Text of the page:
Dieting

Dieting is the practice of eating food in a regulated way to decrease, maintain, or increase body weight, or to prevent and treat diseases such as diabetes and obesity. Dieting to lose weight is recommended for people with weight-related health problems, but not otherwise healthy people.[1][2] As weight loss depends on calorie intake, different kinds of calorie-reduced diets, such as those emphasising particular macronutrients (low-fat, low-carbohydrate, etc), have been shown to be no more effective than one another.[3][4][5][6][7] As weight regain is common, diet success is best predicted by long-term adherence.[4][7][8] Regardless, the outcome of a diet can vary widely depending on the individual.[4][9]

The first popular diet was "Banting", named after William Banting. In his 1863 pamphlet, Letter on Corpulence, Addressed to the Public, he outlined the details of a particular low-carbohydrate, low-calorie diet that led to his own dramatic weight loss.[10]

One survey found that almost half of all American adults attempt to lose their weight through dieting.[11]

HistoryEdit

 
William Banting, popularized one of the first weight loss diets in the 19th century.

According to Foxcroft, the word diet comes from the Greek diaita, which represents a notion of a whole way healthy lifestyle including both mental and physical health, rather than a narrow weight-loss regimen.[12]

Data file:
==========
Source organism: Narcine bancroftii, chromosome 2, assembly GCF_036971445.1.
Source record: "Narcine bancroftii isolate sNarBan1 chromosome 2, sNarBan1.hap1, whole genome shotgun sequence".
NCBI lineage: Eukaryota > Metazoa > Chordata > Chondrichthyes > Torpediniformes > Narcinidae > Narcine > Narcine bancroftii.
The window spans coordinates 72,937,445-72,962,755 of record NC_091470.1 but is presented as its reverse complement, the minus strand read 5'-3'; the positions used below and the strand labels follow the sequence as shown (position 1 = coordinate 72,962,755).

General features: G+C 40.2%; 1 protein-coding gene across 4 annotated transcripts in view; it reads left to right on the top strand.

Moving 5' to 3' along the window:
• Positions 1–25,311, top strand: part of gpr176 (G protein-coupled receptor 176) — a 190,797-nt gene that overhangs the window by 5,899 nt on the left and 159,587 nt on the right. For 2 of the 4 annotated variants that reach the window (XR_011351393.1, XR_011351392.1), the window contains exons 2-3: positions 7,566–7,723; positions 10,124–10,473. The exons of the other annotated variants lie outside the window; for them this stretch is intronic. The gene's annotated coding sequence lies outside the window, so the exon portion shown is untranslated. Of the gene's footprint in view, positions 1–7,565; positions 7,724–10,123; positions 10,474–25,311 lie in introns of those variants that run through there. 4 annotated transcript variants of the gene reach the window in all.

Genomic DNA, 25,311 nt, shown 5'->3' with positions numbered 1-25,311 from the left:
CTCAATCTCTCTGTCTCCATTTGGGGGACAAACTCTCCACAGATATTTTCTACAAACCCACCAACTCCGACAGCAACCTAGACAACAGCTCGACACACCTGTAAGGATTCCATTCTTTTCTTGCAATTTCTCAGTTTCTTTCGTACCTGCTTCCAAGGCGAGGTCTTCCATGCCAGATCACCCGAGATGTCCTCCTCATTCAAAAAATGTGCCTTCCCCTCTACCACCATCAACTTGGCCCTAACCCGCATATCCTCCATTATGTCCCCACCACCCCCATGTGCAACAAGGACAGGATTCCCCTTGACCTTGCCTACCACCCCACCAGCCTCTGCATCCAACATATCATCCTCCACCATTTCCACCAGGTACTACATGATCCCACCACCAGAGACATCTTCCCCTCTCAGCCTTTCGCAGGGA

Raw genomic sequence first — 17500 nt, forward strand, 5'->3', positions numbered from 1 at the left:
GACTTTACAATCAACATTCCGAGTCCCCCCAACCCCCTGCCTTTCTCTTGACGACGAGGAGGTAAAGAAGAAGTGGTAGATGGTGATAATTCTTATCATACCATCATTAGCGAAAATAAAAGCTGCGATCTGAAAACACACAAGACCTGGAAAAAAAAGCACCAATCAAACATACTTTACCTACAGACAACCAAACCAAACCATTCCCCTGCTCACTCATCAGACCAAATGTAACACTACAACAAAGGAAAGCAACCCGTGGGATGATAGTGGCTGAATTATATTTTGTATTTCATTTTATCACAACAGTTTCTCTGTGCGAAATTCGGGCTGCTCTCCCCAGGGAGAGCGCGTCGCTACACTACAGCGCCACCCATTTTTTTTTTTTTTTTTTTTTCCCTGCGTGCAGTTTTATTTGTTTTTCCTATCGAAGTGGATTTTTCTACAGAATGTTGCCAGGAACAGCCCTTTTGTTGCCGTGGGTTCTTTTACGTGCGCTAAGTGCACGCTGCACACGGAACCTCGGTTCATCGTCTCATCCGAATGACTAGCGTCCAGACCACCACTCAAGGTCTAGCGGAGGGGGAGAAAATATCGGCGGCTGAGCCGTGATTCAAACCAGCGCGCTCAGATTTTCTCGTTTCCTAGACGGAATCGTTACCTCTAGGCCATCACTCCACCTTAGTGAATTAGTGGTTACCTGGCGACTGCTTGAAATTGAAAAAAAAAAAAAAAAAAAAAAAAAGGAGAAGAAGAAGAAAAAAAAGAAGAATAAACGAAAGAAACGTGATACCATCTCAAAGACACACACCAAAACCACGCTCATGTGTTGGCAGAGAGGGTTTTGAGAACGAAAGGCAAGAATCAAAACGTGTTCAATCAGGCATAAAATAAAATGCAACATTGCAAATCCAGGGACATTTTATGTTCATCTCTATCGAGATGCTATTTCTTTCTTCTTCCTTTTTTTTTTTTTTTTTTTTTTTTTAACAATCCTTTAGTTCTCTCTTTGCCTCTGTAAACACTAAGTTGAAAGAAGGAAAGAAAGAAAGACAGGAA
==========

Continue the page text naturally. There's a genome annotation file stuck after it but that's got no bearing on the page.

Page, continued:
One of the first dietitians was the English doctor George Cheyne. He himself was tremendously overweight and would constantly eat large quantities of rich food and drink. He began a meatless diet, taking only milk and vegetables, and soon regained his health. He began publicly recommending his diet for everyone suffering from obesity. In 1724, he wrote An Essay of Health and Long Life, in which he advises exercise and fresh air and avoiding luxury foods.[13]

The Scottish military surgeon, John Rollo, published Notes of a Diabetic Case in 1797. It described the benefits of a meat diet for those suffering from diabetes, basing this recommendation on Matthew Dobson's discovery of glycosuria in diabetes mellitus.[14] By means of Dobson's testing procedure (for glucose in the urine) Rollo worked out a diet that had success for what is now called type 2 diabetes.[15]

The first popular diet was "Banting", named after the English undertaker William Banting. In 1863, he wrote a booklet called Letter on Corpulence, Addressed to the Public, which contained the particular plan for the diet he had successfully followed. His own diet was four meals per day, consisting of meat, greens, fruits, and dry wine. The emphasis was on avoiding sugar, sweet foods, starch, beer, milk and butter. Banting's pamphlet was popular for years to come, and would be used as a model for modern diets.[16] The pamphlet's popularity was such that the question "Do you bant?" referred to his method, and eventually to dieting in general.[17] His booklet remains in print as of 2007.[10][18][19]